The report is too late – and too unsubstantiated – to fully persuade the American people of the danger we now find ourselves in
On Friday, the director of national intelligence released a report accusing the Russian president, Vladimir Putin, of directly interfering in the US presidential election with the aim of undermining Hillary Clinton and helping Donald Trump. While most of the main conclusions had already been anonymously leaked to journalists either before or after the election, the report represents an open declaration by the CIA, FBI and NSA that a foreign power played a role in securing the president-elect’s victory.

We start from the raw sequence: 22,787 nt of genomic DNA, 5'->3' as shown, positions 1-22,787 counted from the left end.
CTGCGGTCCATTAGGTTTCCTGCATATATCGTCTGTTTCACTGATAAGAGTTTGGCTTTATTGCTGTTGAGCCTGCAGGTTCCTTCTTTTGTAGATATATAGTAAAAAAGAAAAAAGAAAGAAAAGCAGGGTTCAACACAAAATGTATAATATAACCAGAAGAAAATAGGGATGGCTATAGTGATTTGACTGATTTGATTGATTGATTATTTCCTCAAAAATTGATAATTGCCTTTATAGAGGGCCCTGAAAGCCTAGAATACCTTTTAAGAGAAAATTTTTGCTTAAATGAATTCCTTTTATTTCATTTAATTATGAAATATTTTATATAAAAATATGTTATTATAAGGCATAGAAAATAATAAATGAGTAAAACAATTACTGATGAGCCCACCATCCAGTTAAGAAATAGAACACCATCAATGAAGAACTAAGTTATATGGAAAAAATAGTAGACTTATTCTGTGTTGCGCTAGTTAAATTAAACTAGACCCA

The DNI report has come in for some criticism, and not only from Trump’s defenders. Kevin Rothrock, an editor for the Moscow Times, has a good summary of its shortcomings, which include inaccurate statements about Russian politics and a bizarre overemphasis on the role of RT, the Kremlin-controlled media network. “America’s case against the Kremlin suffers from some major flaws that should be acknowledged,” he writes, “even by individuals who argue reasonably that the Russian government likely used hackers to attack and undermine democratic institutions in the US.”